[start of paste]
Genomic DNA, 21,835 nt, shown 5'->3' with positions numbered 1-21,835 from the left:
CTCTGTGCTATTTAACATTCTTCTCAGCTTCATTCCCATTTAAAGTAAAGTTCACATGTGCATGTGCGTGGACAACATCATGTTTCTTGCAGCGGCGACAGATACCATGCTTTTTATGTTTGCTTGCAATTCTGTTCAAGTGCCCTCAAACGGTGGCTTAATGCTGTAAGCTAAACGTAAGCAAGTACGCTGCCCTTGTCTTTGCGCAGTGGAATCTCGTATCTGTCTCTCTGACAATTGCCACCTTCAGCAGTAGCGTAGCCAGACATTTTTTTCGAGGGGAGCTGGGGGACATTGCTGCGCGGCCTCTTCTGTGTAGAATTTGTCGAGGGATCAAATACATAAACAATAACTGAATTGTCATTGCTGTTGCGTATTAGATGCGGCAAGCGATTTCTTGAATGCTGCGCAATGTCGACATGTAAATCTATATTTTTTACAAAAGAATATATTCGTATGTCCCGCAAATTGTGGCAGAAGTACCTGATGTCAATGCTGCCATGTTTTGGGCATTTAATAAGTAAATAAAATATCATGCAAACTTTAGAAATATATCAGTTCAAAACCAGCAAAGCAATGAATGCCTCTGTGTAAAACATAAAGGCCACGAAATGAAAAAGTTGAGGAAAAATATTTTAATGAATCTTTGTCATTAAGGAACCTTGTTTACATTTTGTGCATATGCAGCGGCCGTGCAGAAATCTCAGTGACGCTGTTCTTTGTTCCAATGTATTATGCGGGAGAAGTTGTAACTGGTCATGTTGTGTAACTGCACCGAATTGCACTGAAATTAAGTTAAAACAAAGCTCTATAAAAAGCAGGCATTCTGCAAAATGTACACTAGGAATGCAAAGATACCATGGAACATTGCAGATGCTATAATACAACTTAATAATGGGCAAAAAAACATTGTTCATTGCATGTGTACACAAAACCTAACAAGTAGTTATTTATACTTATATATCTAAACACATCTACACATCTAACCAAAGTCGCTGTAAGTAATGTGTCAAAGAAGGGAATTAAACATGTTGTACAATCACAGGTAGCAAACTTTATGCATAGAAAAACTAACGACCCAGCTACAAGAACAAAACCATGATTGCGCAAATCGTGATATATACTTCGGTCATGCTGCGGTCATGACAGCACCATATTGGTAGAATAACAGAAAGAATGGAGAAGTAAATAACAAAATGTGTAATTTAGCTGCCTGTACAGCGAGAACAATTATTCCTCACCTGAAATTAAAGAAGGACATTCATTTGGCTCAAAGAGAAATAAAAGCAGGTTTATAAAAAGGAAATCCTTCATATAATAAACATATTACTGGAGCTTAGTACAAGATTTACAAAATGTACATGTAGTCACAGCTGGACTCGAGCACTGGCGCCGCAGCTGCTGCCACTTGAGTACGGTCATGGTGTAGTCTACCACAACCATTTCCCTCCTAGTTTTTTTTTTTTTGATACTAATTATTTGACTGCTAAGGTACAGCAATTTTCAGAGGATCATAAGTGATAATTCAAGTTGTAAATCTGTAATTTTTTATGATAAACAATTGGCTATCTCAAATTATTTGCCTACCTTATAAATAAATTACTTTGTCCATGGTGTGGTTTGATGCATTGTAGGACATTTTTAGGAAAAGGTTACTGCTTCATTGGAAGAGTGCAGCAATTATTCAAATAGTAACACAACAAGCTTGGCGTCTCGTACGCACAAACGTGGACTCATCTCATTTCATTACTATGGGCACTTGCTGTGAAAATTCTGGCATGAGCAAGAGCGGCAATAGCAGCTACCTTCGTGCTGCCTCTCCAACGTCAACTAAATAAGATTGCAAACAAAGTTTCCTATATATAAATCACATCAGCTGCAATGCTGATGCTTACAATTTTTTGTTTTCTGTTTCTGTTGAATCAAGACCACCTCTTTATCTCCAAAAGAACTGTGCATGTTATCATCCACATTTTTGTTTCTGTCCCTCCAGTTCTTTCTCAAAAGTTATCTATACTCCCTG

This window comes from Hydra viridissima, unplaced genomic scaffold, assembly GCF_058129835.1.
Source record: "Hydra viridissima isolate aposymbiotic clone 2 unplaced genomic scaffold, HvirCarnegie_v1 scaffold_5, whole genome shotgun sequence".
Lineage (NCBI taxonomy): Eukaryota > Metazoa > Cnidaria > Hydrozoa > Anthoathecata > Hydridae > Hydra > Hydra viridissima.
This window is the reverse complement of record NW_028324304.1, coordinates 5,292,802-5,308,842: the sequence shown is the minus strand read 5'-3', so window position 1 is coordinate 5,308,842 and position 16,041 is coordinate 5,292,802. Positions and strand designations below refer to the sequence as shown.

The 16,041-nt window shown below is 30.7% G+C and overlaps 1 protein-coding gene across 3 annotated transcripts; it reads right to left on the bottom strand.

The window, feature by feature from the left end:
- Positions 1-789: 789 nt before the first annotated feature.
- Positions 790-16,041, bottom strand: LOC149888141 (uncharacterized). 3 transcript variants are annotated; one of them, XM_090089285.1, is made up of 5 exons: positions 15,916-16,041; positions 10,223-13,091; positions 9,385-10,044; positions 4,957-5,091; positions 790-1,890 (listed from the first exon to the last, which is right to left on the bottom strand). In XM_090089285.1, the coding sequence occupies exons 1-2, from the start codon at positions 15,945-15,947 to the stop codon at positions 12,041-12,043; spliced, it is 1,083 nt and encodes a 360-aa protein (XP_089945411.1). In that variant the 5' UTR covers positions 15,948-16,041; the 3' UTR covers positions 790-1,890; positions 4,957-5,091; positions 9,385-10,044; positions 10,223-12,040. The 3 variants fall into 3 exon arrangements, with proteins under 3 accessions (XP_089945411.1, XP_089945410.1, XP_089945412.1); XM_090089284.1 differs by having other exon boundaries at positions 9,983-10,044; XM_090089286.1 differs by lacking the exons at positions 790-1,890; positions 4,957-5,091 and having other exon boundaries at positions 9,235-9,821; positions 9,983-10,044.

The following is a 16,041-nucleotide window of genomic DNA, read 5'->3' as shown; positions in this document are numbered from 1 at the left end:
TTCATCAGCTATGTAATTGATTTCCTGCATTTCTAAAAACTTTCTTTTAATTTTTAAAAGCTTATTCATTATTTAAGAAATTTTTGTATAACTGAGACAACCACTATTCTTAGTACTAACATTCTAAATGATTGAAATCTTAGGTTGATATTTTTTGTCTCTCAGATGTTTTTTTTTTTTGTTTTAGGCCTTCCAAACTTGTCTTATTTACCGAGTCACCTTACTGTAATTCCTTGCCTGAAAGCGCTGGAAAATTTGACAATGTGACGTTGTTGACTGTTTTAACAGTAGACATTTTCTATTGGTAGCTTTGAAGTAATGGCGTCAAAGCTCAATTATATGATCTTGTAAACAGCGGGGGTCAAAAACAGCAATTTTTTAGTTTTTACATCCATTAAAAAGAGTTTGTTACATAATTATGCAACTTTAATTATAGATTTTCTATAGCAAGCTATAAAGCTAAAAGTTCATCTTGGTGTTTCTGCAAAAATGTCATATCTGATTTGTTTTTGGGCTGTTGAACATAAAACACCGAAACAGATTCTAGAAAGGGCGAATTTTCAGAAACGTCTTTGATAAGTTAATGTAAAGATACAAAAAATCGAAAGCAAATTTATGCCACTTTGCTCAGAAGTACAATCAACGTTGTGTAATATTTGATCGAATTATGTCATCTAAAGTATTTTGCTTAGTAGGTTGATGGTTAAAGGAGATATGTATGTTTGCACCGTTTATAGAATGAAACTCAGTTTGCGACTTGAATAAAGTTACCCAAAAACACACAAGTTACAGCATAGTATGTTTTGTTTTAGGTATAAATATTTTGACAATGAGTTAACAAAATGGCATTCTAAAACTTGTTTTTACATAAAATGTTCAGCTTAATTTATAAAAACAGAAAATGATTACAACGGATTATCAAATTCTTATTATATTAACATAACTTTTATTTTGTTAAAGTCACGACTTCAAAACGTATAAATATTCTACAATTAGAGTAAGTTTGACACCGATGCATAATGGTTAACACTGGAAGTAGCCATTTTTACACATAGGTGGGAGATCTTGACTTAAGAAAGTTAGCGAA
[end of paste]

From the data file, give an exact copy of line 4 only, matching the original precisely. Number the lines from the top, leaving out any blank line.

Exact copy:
Source record: "Hydra viridissima isolate aposymbiotic clone 2 unplaced genomic scaffold, HvirCarnegie_v1 scaffold_5, whole genome shotgun sequence".